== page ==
Behind the Scenes

Fashion Through the Decades

This gallery is a behind the scenes look at the creation of Harper College's fashion show in 2004 from the perspective of Victoria Lobanok, a student in the fashion design program who helped put the show together. The theme of the 2004 show, called "La Piazza", was based on Italian architecture. To inspire her students, Cheryl Turnaeur went on a trip to Italy and brought back photographs of buildings, arches, and old streets. She was assisted by fellow fashion instructor, and technical specialist, Neil Tufano.

January 26, 2004: "Neil showed the class how the wooden crates and the fake bread were going to be made. Then ... [he] had the class cut out squares from cardboard with a box cutter. Cheryl gave the class a list of supplies that we were to get at the dollar store, and then we just signed our life away to the class."

February 2, 2004: "Today the projects began. ... There are going to be tubular and [square] shaped columns, which are about five feet in height. We had to measure the length and width of the top and bottom of the column and make bases for them [which] were glued together to create a texturized three-dimensional [look]."

February 9, 2004: "The students were divided in half, some for cutting and some for painting. ... Neil got the group going by switching cutting tasks, so no one got bored quick. One group cut out and measured squares and circles for the columns, and then the pieces were stapled and glued together. Across the way, Cheryl and her crew painted rocks on a big fabric piece [which will] be the skirting for the runway stage. The students used several colors to get the full effect of the rocks texture. The class worked really well as a team and got a lot accomplished."

March 1, 2004: "Today was paint day. ... Since all the columns were finished and painted white they were ready to be texturized. Cheryl showed the class some pictures of a Calvin Klein add that had a rocky/stone background. We used multiple colors to create this effect ... such as: black, white, light and dark browns, yellow, orange, beige, and gray. To produce the texture the colors were smudged and blended onto the column. A couple of students used cotton swabs to draw thin blended lines all around the columns, to give [them] the crackling effect."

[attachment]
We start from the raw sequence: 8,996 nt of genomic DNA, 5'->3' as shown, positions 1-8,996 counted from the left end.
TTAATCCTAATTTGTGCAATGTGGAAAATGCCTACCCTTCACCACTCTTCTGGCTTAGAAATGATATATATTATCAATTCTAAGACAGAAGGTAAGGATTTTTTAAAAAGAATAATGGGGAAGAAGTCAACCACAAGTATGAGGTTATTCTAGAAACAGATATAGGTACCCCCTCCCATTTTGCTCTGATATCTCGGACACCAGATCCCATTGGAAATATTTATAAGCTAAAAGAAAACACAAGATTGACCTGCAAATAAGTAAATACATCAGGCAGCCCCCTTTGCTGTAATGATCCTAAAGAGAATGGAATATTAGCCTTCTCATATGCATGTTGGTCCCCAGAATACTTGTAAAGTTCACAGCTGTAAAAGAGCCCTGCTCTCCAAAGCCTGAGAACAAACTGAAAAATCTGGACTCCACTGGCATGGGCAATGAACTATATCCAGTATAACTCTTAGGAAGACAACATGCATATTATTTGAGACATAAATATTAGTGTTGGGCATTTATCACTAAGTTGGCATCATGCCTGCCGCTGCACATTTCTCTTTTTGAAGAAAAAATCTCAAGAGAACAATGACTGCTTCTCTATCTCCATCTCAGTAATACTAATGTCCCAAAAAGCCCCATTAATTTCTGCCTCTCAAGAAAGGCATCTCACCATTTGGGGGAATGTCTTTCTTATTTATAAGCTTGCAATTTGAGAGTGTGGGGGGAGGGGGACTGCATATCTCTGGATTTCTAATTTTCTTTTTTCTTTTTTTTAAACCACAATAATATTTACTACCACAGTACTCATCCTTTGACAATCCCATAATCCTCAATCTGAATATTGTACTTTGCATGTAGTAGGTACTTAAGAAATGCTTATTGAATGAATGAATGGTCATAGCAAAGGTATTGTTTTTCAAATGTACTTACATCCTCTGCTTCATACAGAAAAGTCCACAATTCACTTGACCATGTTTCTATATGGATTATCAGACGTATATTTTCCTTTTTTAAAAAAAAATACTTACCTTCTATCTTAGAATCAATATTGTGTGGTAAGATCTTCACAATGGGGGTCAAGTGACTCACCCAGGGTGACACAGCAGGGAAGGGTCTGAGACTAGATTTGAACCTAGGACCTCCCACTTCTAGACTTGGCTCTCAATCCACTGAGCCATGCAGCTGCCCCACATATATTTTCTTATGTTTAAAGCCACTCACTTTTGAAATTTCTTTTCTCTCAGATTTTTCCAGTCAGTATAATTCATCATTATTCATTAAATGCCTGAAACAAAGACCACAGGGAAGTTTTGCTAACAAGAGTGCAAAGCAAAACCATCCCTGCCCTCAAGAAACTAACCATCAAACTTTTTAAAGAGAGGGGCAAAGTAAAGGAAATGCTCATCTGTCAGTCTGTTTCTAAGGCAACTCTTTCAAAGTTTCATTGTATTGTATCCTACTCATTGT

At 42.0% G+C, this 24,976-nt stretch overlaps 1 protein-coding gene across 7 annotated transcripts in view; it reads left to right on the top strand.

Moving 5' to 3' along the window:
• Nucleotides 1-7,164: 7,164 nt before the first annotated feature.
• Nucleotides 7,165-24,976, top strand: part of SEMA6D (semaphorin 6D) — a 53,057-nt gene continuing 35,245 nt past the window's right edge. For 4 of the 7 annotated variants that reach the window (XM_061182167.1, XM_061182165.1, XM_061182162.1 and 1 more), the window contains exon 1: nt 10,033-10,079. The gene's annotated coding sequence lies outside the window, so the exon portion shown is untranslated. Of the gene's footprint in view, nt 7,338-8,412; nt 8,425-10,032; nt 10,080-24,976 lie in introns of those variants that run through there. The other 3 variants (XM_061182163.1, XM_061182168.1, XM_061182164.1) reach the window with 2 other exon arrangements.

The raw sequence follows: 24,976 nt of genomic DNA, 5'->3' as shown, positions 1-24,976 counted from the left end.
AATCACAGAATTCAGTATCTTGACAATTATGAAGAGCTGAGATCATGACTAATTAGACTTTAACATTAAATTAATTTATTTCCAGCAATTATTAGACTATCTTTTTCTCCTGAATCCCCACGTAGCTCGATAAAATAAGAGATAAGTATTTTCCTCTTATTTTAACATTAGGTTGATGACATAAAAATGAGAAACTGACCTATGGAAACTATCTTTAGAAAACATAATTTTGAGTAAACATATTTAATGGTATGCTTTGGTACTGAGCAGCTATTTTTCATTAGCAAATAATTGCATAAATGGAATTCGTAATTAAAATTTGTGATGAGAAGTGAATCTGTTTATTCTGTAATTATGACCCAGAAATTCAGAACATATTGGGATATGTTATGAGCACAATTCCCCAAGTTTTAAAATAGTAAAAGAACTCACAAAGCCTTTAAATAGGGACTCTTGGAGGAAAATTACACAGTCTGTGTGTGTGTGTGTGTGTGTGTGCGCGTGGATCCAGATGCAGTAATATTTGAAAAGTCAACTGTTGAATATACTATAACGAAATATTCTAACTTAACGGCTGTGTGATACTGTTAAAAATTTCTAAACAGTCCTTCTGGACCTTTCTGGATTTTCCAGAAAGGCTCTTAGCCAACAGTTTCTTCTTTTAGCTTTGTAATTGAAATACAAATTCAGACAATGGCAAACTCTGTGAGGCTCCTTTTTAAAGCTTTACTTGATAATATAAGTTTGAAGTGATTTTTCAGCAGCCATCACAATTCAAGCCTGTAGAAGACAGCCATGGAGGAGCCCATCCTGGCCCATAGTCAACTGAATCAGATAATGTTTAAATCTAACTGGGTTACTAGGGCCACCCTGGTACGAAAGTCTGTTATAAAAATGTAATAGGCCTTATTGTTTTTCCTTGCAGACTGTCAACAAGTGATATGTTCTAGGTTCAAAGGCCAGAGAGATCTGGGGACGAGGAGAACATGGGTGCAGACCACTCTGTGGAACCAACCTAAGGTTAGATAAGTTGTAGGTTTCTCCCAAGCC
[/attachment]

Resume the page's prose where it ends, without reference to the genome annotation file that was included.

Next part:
March 15, 2004: "Cheryl began working on the light posts and the shades that go on top. Some of the students were asked to paint ... them white [on the inside]. Their three dimensional shape was ... square and [they] had an abnormal shaped cut out [on all four sides]. When the bulbs are put in, the light will come through the cutouts."

April 5 through 19, 2004: "[T]he class had been working on getting the walls completed. ... They were made in different shapes and sizes to reflect the originals and no two were the same! ... A lot of them required extra plaster in order to create the full effect. The plaster was [created] by soaking shredded paper in water, then draining it in the sink, and attaching it ... to the walls. ... Neil also added a fruit painting to the white wagon[. H]e did a really good job on it."

April 26, 2004: "Today the class painted small, flat, three-dimensional sculptures that were going to be mounted on green buckets. We had to mix the forest green color with water in order for it to go on more smoothly. When they all dried, we added a bronzing effect as a top layer to give it a rusty illusion."

April 29, 2004: "The day of the Jury Show. All designers, dressers, and models were to arrive at 7 am. The room was filled with ... many garments designed by students. The designs were to be presented to a group of judges who would then decide which of [them] can be presented in the fashion show. ... [T]he models can dress in one room, walk through the jury room, present the outfit, and walk out and come back in through the back. The students had to wait two hours before the judging actually began at 10 o'clock. ... The show moves so fast the models need help getting in and out of the clothes without damaging them. Plus the dressers [kept] the models and their garments in the right [numerical] order, which was very crucial in this show. ... [T]he designers ... put a lot of work and creativity into their creations, and although they were all nervous and anxious to find out the results, they were all proud of their work in the end."

May 10, 2004: "When I registered for this course, I really didn't know what to expect. In the end, I really didn't think of it as a class but more of a fun project. ... I imagined this to be an [ordinary] project and it was so much more than that. The instructors ... did a great job motivating the class to be inspired by the Roman architecture ... [and] the teachers worked just as hard as the students to make this show happen. ... This class was a great opportunity to [learn about] creativity, imagination, and teamwork. It is interesting to see bits and pieces come together to construct and produce an incredible final result - La Piazza!"